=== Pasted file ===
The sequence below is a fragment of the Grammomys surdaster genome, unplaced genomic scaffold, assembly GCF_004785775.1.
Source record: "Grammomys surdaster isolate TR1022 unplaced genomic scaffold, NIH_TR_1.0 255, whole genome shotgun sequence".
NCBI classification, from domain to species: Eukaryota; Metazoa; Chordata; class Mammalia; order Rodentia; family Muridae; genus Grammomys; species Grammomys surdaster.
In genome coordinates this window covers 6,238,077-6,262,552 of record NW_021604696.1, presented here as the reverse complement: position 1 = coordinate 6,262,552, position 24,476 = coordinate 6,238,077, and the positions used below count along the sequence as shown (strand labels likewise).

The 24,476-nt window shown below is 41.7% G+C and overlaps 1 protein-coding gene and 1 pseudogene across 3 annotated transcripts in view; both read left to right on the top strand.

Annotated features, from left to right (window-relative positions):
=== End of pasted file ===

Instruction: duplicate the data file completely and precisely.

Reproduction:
The sequence below is a fragment of the Grammomys surdaster genome, unplaced genomic scaffold, assembly GCF_004785775.1.
Source record: "Grammomys surdaster isolate TR1022 unplaced genomic scaffold, NIH_TR_1.0 255, whole genome shotgun sequence".
NCBI classification, from domain to species: Eukaryota; Metazoa; Chordata; class Mammalia; order Rodentia; family Muridae; genus Grammomys; species Grammomys surdaster.
In genome coordinates this window covers 6,238,077-6,262,552 of record NW_021604696.1, presented here as the reverse complement: position 1 = coordinate 6,262,552, position 24,476 = coordinate 6,238,077, and the positions used below count along the sequence as shown (strand labels likewise).

The 24,476-nt window shown below is 41.7% G+C and overlaps 1 protein-coding gene and 1 pseudogene across 3 annotated transcripts in view; both read left to right on the top strand.

Annotated features, from left to right (window-relative positions):